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El Panamá América

Wednesday, 7th February 2001

No to blank check demanded by world powers:

by Rafael E. Berrocal R.
El Panamá América

     Panama will not sign the memorandum of understanding submitted by the Organization for Economic Cooperation and Development (OECD) which commits this country to making any change to get off its list of so-called tax havens, disclosed Vice Minister of Economy Domingo Latorraca.

     He pointed out that accepting this memorandum was akin to signing a blank check where the country commits itself to make any changes that the OECD stipulated.

     "We will not accept that, as Panama is a Republic and it has its Constitution and laws", said the Vice-Minister of Economy.

     He stated that Panama is already completing a strategy for getting off this blacklist in which it will prove that this country is not a tax haven.

     Also, the Ministry of Economy and Finance has invited the OECD to visit Panama in March.

     Latorraca declared that this blacklist is related to the problem of tax evasion "that industrialized countries have with their citizens."

     The memorandum of understanding was sent by fax to countries known as tax havens. 

     "The United States, France and other industrialized countries that have included Panama on a blacklist are those that have problems with their citizens concerning tax collection," Latorraca pointed out.

     These countries have tax evasion problems with their citizens, and what they are seeking is to have countries like Panama help them to collect taxes. "What we have to do is to worry about Panamanians", he asserted.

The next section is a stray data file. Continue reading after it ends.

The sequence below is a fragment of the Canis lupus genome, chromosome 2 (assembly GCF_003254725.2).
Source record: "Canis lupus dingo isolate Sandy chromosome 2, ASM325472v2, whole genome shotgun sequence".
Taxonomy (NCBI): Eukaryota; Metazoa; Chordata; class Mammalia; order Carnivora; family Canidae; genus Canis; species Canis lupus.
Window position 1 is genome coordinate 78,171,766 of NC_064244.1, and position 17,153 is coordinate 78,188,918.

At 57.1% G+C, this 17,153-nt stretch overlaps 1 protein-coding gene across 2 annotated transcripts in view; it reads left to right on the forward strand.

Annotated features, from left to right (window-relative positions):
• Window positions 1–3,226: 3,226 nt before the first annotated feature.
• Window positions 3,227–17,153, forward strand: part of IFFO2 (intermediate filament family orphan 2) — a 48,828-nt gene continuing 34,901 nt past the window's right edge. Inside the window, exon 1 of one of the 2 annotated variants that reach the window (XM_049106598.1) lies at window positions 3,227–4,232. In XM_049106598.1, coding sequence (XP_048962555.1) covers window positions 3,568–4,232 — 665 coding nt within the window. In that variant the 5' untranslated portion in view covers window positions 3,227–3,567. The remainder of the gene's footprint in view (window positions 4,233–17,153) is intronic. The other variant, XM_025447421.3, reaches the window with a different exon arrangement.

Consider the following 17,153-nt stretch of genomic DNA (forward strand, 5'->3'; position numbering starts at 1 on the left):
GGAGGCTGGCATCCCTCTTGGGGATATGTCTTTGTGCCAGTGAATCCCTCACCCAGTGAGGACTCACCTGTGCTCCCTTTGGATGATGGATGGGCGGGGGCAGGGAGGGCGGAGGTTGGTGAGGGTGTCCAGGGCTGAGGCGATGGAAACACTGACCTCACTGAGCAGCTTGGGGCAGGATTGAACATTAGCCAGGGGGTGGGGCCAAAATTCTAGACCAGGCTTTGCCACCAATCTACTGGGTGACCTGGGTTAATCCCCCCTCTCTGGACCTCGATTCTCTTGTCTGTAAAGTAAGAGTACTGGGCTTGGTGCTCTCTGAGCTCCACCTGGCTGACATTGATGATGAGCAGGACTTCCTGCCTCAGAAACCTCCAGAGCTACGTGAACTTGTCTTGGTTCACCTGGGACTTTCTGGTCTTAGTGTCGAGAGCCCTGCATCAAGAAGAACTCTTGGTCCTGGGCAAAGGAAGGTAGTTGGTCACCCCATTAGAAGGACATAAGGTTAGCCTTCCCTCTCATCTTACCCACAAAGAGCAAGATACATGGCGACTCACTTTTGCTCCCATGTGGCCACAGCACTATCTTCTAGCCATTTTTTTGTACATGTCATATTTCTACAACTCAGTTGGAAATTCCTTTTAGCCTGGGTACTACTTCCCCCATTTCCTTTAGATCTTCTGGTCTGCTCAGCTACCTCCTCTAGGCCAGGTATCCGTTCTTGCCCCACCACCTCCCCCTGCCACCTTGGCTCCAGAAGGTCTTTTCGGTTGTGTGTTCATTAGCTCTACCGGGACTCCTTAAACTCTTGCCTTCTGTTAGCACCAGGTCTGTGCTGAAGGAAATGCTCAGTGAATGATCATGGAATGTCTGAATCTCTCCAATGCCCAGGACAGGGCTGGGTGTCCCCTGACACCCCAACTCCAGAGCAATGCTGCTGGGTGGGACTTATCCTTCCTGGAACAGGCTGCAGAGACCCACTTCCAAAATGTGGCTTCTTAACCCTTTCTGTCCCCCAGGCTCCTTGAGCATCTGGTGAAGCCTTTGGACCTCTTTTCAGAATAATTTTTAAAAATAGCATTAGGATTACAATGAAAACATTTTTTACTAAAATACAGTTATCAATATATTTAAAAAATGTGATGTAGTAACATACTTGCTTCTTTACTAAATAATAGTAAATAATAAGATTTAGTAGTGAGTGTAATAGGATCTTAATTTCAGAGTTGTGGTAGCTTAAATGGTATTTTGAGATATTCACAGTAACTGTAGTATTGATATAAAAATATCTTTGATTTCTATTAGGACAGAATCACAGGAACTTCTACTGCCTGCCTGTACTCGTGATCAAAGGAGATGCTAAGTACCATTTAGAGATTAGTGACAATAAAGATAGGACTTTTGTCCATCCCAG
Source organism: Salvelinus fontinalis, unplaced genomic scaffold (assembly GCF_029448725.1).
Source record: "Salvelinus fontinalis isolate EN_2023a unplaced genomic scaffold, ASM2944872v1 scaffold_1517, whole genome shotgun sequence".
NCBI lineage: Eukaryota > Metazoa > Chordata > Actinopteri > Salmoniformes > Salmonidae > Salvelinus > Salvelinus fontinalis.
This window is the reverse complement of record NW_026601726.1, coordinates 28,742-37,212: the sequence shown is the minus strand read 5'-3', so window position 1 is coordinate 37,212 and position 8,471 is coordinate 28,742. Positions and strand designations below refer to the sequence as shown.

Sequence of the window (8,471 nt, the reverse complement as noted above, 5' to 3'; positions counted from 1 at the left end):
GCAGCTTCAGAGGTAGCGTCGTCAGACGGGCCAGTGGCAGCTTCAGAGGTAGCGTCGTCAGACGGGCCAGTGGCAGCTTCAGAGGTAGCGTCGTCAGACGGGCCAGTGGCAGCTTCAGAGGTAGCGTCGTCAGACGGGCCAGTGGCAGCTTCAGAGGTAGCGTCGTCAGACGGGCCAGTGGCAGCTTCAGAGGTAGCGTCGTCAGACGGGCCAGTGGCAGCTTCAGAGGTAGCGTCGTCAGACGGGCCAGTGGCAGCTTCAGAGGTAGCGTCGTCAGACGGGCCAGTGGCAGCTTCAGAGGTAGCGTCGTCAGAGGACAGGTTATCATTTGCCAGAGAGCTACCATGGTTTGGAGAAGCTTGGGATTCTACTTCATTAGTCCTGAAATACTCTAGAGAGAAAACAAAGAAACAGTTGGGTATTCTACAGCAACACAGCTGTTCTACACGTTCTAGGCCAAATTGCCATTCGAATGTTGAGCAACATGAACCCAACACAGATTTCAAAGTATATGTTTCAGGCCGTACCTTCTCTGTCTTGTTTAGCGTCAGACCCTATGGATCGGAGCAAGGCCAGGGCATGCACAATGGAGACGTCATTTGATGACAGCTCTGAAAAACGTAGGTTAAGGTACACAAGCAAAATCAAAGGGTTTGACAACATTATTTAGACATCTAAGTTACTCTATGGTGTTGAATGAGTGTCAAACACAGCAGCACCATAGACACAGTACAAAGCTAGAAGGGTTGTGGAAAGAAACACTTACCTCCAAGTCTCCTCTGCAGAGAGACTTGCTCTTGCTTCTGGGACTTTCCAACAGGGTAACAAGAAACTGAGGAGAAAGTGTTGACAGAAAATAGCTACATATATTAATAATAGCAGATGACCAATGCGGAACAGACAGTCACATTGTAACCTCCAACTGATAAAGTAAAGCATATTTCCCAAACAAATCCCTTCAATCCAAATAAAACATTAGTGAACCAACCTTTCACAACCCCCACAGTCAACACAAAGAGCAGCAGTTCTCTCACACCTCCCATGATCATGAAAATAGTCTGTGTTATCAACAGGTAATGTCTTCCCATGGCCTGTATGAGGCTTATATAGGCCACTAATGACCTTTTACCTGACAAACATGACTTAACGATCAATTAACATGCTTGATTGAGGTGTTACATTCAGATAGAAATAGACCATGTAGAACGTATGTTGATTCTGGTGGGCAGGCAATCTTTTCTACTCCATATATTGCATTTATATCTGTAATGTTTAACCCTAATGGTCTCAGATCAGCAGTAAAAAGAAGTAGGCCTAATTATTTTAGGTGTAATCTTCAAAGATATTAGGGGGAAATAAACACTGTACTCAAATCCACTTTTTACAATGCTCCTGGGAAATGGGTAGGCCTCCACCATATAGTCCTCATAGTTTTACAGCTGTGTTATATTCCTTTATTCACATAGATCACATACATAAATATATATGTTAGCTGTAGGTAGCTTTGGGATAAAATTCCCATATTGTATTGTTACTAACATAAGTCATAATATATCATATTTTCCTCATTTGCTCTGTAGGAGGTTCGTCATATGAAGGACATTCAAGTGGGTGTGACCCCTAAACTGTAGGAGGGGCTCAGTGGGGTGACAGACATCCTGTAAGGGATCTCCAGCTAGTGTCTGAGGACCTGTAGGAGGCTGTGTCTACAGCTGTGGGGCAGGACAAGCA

He stated that the strategy that the government will use to get off this blacklist will be submitted this month to the main parties involved in international services, banks and lawyers.

     "We will defend the view that Panama is not a tax haven, that this country has its laws and regulations", Latorraca stressed.

     "The government has already contacted OECD and has asked them to meet in Panama for talks, mainly in order to let them know what Panama actually is like, what its laws relating to all aspects of international services are, and how we are regulated, so that they may truly understand and not make such assessments," said the Vice Minister.

     The OECD submitted a draft resolution recommending the so-called tax havens adopt changes in their tax collection regulations by 31st December 2001.

     By 31st December 2003, "every party shall apply a mechanism for providing information requested by OECD fiscal authorities within the framework of investigations and instructions in illegal tax matters.

     Countries that have ratified the agreement shall by 31st December 2002 have access available for tax authorities to information on persons, companies and other organizations, particularly those that gain profits.

     Likewise, these entities shall be obliged to render account in accordance with accounting standards, audit and register such accounts, as well as place them at the disposal of banks and insurance companies.

     And, lastly, the so-called tax havens shall by 31st December 2005 cease the alleged practices allowing tax evasion, through an information exchange system that covers all tax subjects and not only persons that carry out questionable practices.

     Related to this, the Financial Action Task Force (FATF) has decided not to change the blacklist of the so-called non-cooperative countries in the fight against money laundering, among which Panama is also to be found.    


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